Evasion?

Discussion on the three big Chinese internals, Yiquan, Bajiquan, Piguazhang and other similar styles.

Evasion?

Postby dspyrido on Fri Aug 16, 2019 3:53 pm

Is it correct to say that stand up evasion is not a refined specialisation in CMA like sticking, strikes, chin-na etc? (ie the careful categorisation and training of a method like 100s of kick variations, push hand routines, chin-na methods etc.)

Yes there are examples of ducking or swaying but I have not seen it anywhere near as refined as boxing or how other methods are treated. Also the only "CMA" instructors that I've seen with a focus on this had a solid sanda/sports fighting background.

Other examples or is it a correct assumption?

(Note ground rolling methods like tumble boxing or monkey have something in this space but the question is around into standing evasions)
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Re: Evasion?

Postby everything on Fri Aug 16, 2019 7:51 pm

I thought baguazhang is known to have excellent evasiveness with its agile stepping and angle changes.
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Re: Evasion?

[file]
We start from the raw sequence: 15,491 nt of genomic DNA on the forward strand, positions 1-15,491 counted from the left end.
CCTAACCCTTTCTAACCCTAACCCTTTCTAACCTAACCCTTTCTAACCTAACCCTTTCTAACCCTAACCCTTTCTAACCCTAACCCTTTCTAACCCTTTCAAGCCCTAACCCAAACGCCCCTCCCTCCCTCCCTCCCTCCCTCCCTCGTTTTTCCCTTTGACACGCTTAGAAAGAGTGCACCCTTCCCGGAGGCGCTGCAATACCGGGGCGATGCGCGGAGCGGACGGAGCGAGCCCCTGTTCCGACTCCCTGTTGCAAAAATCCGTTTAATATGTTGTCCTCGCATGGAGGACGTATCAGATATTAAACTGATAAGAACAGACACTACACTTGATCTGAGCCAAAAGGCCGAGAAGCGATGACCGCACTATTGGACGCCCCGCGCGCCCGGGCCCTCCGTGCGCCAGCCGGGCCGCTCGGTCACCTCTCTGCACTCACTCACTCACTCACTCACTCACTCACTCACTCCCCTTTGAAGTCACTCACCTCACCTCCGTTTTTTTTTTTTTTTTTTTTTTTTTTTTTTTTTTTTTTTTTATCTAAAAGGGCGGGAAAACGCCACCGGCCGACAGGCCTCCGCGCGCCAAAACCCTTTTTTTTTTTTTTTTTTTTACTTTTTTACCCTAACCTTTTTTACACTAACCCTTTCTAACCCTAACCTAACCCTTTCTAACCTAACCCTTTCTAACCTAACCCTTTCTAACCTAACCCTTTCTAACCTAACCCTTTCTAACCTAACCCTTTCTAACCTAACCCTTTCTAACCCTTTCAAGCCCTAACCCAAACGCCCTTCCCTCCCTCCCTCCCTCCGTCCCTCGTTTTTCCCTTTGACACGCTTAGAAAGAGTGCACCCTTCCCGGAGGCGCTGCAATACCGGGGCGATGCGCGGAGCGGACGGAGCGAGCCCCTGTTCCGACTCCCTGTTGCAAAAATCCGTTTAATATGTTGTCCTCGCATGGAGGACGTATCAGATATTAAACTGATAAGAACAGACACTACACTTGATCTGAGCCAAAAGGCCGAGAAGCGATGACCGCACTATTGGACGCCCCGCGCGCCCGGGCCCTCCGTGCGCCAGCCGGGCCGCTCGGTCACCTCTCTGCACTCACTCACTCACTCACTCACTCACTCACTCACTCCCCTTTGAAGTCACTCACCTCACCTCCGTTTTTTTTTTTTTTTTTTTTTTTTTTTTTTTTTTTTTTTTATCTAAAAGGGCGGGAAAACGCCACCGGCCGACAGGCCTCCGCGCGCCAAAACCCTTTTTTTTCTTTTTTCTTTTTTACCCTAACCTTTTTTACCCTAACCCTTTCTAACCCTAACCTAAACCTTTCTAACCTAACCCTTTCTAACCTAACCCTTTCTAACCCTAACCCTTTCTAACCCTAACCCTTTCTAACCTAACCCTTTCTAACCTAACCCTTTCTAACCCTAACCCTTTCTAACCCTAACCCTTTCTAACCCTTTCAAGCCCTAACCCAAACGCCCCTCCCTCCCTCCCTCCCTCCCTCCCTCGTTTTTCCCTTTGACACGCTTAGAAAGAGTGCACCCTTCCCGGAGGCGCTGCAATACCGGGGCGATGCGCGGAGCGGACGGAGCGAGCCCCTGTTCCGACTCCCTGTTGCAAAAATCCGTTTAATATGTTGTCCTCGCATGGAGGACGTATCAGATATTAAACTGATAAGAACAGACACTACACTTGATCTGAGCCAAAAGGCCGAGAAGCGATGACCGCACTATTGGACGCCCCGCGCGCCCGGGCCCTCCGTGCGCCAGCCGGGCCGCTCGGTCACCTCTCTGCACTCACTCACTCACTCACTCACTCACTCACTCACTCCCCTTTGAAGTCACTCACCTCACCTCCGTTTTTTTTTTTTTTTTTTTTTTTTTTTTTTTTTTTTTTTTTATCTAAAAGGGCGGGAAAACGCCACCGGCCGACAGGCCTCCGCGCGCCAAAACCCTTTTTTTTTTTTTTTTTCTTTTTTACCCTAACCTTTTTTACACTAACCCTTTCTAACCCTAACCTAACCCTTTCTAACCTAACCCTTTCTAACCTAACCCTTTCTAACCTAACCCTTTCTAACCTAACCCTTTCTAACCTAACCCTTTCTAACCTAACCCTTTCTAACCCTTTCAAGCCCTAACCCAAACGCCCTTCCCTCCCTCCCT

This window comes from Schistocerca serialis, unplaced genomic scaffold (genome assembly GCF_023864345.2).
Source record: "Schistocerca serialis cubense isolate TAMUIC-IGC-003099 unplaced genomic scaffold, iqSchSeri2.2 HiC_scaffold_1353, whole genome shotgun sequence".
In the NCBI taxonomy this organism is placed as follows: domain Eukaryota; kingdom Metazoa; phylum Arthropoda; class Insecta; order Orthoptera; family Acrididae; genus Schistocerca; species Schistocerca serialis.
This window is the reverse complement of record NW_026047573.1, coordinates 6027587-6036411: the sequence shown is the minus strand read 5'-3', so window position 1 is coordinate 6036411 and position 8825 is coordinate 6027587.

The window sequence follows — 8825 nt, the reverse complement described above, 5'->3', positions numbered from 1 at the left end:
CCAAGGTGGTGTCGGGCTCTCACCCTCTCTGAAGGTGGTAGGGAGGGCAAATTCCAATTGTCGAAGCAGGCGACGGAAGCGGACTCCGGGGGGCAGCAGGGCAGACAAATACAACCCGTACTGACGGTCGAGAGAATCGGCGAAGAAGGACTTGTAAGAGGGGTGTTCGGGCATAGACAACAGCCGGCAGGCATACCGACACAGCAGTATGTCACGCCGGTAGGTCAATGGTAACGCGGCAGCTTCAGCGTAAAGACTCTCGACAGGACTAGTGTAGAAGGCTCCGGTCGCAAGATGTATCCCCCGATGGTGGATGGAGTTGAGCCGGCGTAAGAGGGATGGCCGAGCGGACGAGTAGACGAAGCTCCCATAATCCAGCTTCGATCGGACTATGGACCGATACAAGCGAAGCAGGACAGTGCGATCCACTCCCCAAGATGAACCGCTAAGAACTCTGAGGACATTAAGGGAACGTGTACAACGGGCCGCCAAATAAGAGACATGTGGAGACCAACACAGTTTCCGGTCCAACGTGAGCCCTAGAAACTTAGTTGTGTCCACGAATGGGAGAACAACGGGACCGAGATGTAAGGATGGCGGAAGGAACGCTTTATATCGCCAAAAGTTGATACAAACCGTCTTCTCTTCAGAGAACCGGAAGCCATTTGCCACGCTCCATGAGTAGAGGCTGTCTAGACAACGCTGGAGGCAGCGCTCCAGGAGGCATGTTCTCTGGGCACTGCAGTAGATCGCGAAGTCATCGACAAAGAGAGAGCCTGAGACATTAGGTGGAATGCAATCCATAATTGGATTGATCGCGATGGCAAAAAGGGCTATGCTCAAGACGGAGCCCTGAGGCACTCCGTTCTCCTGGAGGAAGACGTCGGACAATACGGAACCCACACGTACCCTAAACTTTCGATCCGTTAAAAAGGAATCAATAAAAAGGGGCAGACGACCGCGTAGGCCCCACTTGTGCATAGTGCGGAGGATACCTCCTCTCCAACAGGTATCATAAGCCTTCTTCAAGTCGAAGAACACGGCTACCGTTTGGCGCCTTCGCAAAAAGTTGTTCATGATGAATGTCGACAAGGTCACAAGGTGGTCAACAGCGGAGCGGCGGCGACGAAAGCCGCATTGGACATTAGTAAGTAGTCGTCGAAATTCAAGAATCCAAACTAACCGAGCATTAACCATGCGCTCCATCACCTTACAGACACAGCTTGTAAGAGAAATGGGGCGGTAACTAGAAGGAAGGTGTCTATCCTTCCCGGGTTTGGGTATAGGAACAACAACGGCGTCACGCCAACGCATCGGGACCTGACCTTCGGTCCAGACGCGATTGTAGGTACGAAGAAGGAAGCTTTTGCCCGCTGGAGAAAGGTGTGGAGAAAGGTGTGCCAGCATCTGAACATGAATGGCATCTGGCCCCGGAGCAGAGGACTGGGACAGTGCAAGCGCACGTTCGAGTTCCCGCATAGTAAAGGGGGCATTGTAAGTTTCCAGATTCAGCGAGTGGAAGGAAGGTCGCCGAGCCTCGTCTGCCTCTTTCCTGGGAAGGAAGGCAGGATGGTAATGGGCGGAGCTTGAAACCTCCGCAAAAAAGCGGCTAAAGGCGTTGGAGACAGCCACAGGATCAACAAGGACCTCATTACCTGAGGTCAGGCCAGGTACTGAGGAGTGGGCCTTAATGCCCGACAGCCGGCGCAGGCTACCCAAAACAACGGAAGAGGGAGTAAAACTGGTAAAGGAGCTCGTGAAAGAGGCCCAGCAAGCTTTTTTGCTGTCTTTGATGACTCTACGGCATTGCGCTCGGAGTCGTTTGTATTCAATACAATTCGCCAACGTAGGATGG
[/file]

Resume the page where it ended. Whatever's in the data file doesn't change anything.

Postby johnwang on Sat Aug 17, 2019 12:34 am

When someone punches you, you can

1. dodge, or
2. block and wrap his punching arm.

IMO, 2 > 1. You just can't dodge your opponent to death. Evasion is too conservative way of thinking.

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Re: Evasion?

Postby MaartenSFS on Sat Aug 17, 2019 5:44 am

I agree with Mr. Wang. In unarmed fighting I'd rather trap something than avoid it. That is the true strength of CMA and the reason why I get to tired of practitioners claiming to train CMA but not being able to do this. You should know that most of the techniques in XYLHQ plow through an opponent's defenses and possibly make contact with their arms on the way in to control them before delivering that powerful strike/s.

Your body and arms constantly being in motion negates the need to avoid. There's always going to be something between you and them. In armed fighting, where the stakes are higher, avoiding is much more important, but even then trapping, called binding here, can still be a good option. Isn't it funny that binding is seen as being high level fighting but trapping is "fake"?

Oh, and I agree about Baguazhang. It was always impressive how my Master could get behind me.
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Re: Evasion?

Postby Wuji on Sat Aug 17, 2019 6:54 am